Ammonium chloride

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Ammonium chloride
Unit cell of ammonium chloride
Powder of ammonium chloride
Identifiers
CAS number12125-02-9 YesY
ChemSpider23807 YesY
UNII01Q9PC255D YesY
EC number235-186-4
KEGGD01139 YesY
ChEBICHEBI:31206 YesY
RTECS numberBP4550000
ATC codeB05XA04,G04BA01
Jmol-3D imagesImage 1
Properties
Molecular formulaH4ClN
Molar mass53.49 g mol−1
AppearanceWhite solid, hygroscopic
OdorOdorless
Density1.5274 g/cm3[1]
Melting point338 °C (640 °F; 611 K) decomposes, sublimes
Boiling point520 °C (968 °F; 793 K)
Sublimation conditionsSublimes at 337.6 °C[2]
ΔsublHo = 176.1 kJ/mol[3]
Solubility in water244 g/L (−15 °C)
294 g/L (0 °C)
391.8 g/L (25 °C)
454.4 g/L (40 °C)
740.8 g/L (100 °C)[4]
Solubility product, Ksp30.9 (395 g/L)[5]
SolubilitySoluble in liquid ammonia, acetone, hydrazine, alcohol
Insoluble in diethyl ether, ethyl acetate[2]
Solubility in methanol3.2 g/100 g (17 °C)
3.35 g/100 g (19 °C)
3.54 g/100 g (25 °C)[2]
Solubility in ethanol6 g/L (19 °C)[1]
Solubility in glycerol97 g/kg[2]
Solubility in sulfur dioxide0.09 g/kg (0 °C)
0.031 g/kg (25 °C)[2]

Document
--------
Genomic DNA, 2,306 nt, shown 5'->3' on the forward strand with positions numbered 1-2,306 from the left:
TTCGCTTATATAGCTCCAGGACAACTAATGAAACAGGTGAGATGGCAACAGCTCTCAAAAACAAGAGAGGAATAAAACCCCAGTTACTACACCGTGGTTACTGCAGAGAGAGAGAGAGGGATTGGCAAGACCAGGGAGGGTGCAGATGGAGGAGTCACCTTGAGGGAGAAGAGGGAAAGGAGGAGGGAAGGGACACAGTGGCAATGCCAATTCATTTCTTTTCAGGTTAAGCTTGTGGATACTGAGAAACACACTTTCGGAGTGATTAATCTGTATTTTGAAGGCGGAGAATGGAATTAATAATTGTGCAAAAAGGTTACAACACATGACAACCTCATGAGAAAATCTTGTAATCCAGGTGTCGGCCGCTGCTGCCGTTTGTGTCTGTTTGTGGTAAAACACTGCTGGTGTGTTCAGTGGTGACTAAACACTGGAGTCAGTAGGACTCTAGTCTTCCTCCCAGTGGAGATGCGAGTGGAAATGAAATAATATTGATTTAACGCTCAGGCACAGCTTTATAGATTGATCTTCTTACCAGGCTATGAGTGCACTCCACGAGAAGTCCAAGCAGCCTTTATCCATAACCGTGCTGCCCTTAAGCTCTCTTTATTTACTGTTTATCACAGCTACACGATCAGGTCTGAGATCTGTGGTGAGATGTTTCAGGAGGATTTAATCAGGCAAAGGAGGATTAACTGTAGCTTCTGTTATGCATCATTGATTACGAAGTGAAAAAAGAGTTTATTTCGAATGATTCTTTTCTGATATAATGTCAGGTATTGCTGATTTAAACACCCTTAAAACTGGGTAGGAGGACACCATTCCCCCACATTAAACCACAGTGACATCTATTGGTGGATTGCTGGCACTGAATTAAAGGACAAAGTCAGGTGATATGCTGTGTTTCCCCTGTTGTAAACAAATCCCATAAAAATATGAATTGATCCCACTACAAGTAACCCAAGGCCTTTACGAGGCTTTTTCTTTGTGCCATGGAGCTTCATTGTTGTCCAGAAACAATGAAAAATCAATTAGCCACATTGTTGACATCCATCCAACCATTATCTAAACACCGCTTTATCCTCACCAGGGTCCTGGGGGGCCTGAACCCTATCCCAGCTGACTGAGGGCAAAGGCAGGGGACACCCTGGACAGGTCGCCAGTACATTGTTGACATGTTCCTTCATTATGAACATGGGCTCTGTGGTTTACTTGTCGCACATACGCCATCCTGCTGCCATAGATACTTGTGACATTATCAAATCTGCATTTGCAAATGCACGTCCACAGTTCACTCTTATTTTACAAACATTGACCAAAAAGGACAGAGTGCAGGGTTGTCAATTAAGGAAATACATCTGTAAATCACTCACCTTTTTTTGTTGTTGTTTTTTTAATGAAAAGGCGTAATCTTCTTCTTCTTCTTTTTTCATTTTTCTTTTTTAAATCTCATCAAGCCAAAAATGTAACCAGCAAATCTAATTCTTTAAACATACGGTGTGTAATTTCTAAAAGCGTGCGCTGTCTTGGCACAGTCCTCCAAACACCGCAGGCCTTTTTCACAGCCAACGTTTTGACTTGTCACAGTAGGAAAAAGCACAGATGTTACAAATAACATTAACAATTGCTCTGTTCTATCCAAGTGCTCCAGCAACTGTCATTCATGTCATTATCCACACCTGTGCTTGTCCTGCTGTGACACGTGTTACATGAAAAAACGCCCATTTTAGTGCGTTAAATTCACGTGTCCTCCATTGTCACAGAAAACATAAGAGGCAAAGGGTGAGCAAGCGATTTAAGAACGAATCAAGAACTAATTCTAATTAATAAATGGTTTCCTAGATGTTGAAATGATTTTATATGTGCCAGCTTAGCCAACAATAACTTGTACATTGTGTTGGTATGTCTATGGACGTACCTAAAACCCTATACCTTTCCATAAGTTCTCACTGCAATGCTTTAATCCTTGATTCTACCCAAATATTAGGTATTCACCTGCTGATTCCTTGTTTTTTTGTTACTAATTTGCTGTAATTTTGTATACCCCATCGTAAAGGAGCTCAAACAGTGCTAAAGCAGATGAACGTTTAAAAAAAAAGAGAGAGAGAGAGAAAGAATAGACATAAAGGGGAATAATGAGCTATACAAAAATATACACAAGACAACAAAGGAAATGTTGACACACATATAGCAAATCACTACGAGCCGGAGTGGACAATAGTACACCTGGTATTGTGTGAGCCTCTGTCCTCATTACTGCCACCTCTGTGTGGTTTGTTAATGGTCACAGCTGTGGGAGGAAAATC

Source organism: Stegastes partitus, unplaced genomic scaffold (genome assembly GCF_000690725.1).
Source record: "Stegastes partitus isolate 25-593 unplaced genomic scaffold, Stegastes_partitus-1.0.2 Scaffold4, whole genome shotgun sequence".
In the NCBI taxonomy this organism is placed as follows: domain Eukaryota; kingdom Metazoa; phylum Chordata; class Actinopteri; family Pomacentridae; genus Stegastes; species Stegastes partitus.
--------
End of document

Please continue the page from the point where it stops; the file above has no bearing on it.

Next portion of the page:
Solubility in acetic acid0.67 g/kg (16.6 °C)[2]
Vapor pressure133.3 Pa (160.4 °C)[6]
6.5 kPa (250 °C)
33.5 kPa (300 °C)[1]
Acidity (pKa)9.24
Refractive index (nD)1.642 (20 °C)[2]
Thermochemistry
Specific
heat capacity
C
84.1 J/mol·K[1]
Std molar
entropy
So298
94.56 J/mol·K[1]
Std enthalpy of
formation
ΔfHo298
−314.43 kJ/mol[1]
Gibbs free energy ΔG−202.97 kJ/mol[1]
Hazards
MSDSICSC 1051
GHS pictogramsThe exclamation-mark pictogram in the Globally Harmonized System of Classification and Labelling of Chemicals (GHS)[6]
GHS signal wordWarning
GHS hazard statementsH302, H319[6]
GHS precautionary statementsP305+351+338[6]
EU Index017-014-00-8
EU classificationHarmful Xn Irritant Xi
R-phrasesR22, R36
S-phrases(S2), S22
NFPA 704
Flash pointNon-flammable
LD501650 mg/kg (rats, oral)
Related compounds
Other anionsAmmonium fluoride
Ammonium bromide
Ammonium iodide
Other cationsSodium chloride
Potassium chloride
Hydroxylammonium chloride
Except where noted otherwise, data are given for materials in their standard state (at 25 °C (77 °F), 100 kPa)
 YesY (verify) (what is: YesY/N?)
Infobox references
 
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Ammonium chloride
Unit cell of ammonium chloride
Powder of ammonium chloride
Identifiers
CAS number12125-02-9 YesY